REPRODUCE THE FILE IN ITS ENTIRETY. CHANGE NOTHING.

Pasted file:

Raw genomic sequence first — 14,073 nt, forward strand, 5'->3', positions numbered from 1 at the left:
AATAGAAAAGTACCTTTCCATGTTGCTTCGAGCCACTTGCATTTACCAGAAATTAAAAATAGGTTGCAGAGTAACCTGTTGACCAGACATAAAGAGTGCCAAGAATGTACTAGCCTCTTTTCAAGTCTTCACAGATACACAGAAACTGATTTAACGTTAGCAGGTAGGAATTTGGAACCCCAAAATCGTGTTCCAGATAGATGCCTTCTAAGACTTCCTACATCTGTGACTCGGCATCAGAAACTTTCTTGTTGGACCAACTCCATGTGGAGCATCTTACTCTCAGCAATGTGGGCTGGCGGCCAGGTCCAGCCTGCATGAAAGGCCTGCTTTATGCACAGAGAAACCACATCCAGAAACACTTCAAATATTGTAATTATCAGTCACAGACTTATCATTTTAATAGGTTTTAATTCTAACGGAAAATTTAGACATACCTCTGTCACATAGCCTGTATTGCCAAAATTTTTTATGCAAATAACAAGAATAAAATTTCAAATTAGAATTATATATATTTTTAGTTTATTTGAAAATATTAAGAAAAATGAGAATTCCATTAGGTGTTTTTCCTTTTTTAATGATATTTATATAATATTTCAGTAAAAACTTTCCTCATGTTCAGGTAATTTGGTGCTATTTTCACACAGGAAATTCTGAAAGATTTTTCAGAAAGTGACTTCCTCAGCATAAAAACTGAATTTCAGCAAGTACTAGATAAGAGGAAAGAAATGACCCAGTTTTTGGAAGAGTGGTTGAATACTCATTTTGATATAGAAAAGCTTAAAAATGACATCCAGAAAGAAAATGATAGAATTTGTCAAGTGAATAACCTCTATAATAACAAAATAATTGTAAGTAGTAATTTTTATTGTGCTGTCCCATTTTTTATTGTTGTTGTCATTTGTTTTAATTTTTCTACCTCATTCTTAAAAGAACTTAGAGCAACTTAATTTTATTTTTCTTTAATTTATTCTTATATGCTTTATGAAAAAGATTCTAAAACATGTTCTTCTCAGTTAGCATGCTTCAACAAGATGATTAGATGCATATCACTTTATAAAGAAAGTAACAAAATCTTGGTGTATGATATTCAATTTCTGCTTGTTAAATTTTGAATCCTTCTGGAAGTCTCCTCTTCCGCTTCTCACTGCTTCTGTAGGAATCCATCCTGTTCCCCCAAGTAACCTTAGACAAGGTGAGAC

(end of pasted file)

Raw genomic sequence first — 14,073 nt, forward strand, 5'->3', positions numbered from 1 at the left:
AATAGAAAAGTACCTTTCCATGTTGCTTCGAGCCACTTGCATTTACCAGAAATTAAAAATAGGTTGCAGAGTAACCTGTTGACCAGACATAAAGAGTGCCAAGAATGTACTAGCCTCTTTTCAAGTCTTCACAGATACACAGAAACTGATTTAACGTTAGCAGGTAGGAATTTGGAACCCCAAAATCGTGTTCCAGATAGATGCCTTCTAAGACTTCCTACATCTGTGACTCGGCATCAGAAACTTTCTTGTTGGACCAACTCCATGTGGAGCATCTTACTCTCAGCAATGTGGGCTGGCGGCCAGGTCCAGCCTGCATGAAAGGCCTGCTTTATGCACAGAGAAACCACATCCAGAAACACTTCAAATATTGTAATTATCAGTCACAGACTTATCATTTTAATAGGTTTTAATTCTAACGGAAAATTTAGACATACCTCTGTCACATAGCCTGTATTGCCAAAATTTTTTATGCAAATAACAAGAATAAAATTTCAAATTAGAATTATATATATTTTTAGTTTATTTGAAAATATTAAGAAAAATGAGAATTCCATTAGGTGTTTTTCCTTTTTTAATGATATTTATATAATATTTCAGTAAAAACTTTCCTCATGTTCAGGTAATTTGGTGCTATTTTCACACAGGAAATTCTGAAAGATTTTTCAGAAAGTGACTTCCTCAGCATAAAAACTGAATTTCAGCAAGTACTAGATAAGAGGAAAGAAATGACCCAGTTTTTGGAAGAGTGGTTGAATACTCATTTTGATATAGAAAAGCTTAAAAATGACATCCAGAAAGAAAATGATAGAATTTGTCAAGTGAATAACCTCTATAATAACAAAATAATTGTAAGTAGTAATTTTTATTGTGCTGTCCCATTTTTTATTGTTGTTGTCATTTGTTTTAATTTTTCTACCTCATTCTTAAAAGAACTTAGAGCAACTTAATTTTATTTTTCTTTAATTTATTCTTATATGCTTTATGAAAAAGATTCTAAAACATGTTCTTCTCAGTTAGCATGCTTCAACAAGATGATTAGATGCATATCACTTTATAAAGAAAGTAACAAAATCTTGGTGTATGATATTCAATTTCTGCTTGTTAAATTTTGAATCCTTCTGGAAGTCTCCTCTTCCGCTTCTCACTGCTTCTGTAGGAATCCATCCTGTTCCCCCAAGTAACCTTAGACAAGGTGAGAC